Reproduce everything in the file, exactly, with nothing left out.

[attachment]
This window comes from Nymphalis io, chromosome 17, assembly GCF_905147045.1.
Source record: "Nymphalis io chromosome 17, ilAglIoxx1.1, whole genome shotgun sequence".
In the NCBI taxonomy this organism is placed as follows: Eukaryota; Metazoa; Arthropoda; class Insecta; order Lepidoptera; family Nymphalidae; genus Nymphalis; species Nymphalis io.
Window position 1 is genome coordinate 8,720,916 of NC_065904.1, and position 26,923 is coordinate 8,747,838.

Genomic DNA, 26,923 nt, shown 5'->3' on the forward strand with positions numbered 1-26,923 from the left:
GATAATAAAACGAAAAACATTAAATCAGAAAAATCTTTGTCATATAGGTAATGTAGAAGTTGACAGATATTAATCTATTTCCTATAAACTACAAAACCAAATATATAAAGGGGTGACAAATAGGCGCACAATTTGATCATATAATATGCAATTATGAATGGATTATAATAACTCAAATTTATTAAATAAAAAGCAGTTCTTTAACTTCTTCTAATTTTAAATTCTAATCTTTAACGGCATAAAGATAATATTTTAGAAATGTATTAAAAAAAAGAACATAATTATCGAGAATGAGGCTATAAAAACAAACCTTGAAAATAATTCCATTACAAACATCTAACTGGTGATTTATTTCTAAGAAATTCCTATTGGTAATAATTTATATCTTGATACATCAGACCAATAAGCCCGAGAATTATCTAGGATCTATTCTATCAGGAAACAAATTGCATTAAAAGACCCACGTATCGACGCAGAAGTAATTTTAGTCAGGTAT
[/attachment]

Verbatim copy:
This window comes from Nymphalis io, chromosome 17, assembly GCF_905147045.1.
Source record: "Nymphalis io chromosome 17, ilAglIoxx1.1, whole genome shotgun sequence".
In the NCBI taxonomy this organism is placed as follows: Eukaryota; Metazoa; Arthropoda; class Insecta; order Lepidoptera; family Nymphalidae; genus Nymphalis; species Nymphalis io.
Window position 1 is genome coordinate 8,720,916 of NC_065904.1, and position 26,923 is coordinate 8,747,838.

Genomic DNA, 26,923 nt, shown 5'->3' on the forward strand with positions numbered 1-26,923 from the left:
GATAATAAAACGAAAAACATTAAATCAGAAAAATCTTTGTCATATAGGTAATGTAGAAGTTGACAGATATTAATCTATTTCCTATAAACTACAAAACCAAATATATAAAGGGGTGACAAATAGGCGCACAATTTGATCATATAATATGCAATTATGAATGGATTATAATAACTCAAATTTATTAAATAAAAAGCAGTTCTTTAACTTCTTCTAATTTTAAATTCTAATCTTTAACGGCATAAAGATAATATTTTAGAAATGTATTAAAAAAAAGAACATAATTATCGAGAATGAGGCTATAAAAACAAACCTTGAAAATAATTCCATTACAAACATCTAACTGGTGATTTATTTCTAAGAAATTCCTATTGGTAATAATTTATATCTTGATACATCAGACCAATAAGCCCGAGAATTATCTAGGATCTATTCTATCAGGAAACAAATTGCATTAAAAGACCCACGTATCGACGCAGAAGTAATTTTAGTCAGGTAT